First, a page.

Judge orders release of video of attack on Nancy Pelosi’s husband, Paul Pelosi


Sacramento — Pictures of the attack on the husband of former US President Nancy Pelosi will be made public after a judge on Wednesday rejected a request by prosecutors to keep it secret.

San Francisco Superior Court Judge Stephen M. Murphy ruled there was no reason to keep the footage secret, especially after prosecutors released it in open court during a preliminary hearing last month, according to Thomas R. Burke, a San Francisco-based attorney who has represented CBS News, the Associated Press and a host of other news organizations in their attempt to access evidence.

The San Francisco District Attorney’s Office turned over the evidence to Murphy on Wednesday following a court hearing. Murphy has asked the clerk’s office to distribute it to the media, which could happen as early as Thursday.

Paul Pelosi, Nancy Pelosi’s husband, was sleeping at the couple’s San Francisco home on October 28 when someone broke in and beat him with a hammer. Prosecutors have charged David DePape, 42, in connection with the attack.

President Biden welcomes the Golden State Warriors, NBA champions 2022
Representative Nancy Pelosi and her husband Paul Pelosi, top center, at an event welcoming the Golden State Warriors in the East Room of the White House on January 17, 2023.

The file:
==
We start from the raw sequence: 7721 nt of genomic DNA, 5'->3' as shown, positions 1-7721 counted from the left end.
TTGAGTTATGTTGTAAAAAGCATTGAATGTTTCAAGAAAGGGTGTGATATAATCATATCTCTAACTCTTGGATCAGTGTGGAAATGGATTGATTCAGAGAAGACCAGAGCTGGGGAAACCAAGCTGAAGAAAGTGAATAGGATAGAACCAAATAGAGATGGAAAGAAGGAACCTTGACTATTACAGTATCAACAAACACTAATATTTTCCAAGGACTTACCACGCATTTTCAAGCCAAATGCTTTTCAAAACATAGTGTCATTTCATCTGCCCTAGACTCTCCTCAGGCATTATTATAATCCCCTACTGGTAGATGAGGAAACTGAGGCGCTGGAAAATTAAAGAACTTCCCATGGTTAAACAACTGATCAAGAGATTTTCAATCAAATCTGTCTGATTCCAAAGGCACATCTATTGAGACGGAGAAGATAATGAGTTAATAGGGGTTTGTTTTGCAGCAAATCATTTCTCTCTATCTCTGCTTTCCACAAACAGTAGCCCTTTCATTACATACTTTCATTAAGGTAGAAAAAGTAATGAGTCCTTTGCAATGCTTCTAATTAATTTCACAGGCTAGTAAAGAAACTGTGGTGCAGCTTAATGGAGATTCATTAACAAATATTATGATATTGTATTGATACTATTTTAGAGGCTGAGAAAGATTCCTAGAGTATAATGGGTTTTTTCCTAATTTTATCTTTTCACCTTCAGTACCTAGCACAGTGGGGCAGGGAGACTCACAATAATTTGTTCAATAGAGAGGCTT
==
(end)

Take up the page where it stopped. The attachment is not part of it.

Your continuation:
Al Drago/Bloomberg via Getty Images


During a preliminary hearing last month, prosecutors released excerpts from Paul Pelosi’s 911 call, along with footage from Capitol police surveillance cameras, body cameras worn by the two officers who arrived at the house and a video of DePape’s interview with the police.

But when news organizations requested copies of that evidence, the San Francisco District Attorney’s Office refused to release it. The attack, which happened just days before the 2022 midterm elections, sparked intense public speculation that fueled the spread of misinformation.

The district attorney’s office argued that releasing the images publicly would only allow people to manipulate them in their quest to spread false information.

But news agencies argued it was vital for prosecutors to publicly share evidence that could debunk any misinformation circulating on the internet about the attack.

“You’re not eliminating the right of public access just because of concerns about conspiracy theories,” Burke said.

The San Francisco District Attorney’s Office did not respond to an email from The Associated Press seeking comment.

News agencies that requested the footage also included The New York Times, The Washington Post, The Los Angeles Times, The San Francisco Chronicle, The Press Democrat, CNN, Fox News, ABC, NBC and KQED, a member of the NPR. San Francisco radio station.

DePape pleaded not guilty last month to six counts, including attempted murder. Police say DePape told them there was “evil in Washington” and that he wanted to hurt Nancy Pelosi because she was second in line to the presidency. His case is pending.

The Democrats lost their majority in the House of Representatives after the midterm elections. Republicans elected California Republican Representative Kevin McCarthy as their new president. Pelosi will remain in Congress, but she has resigned as Democratic leader. She was replaced by Hakeem Jeffries from New York.


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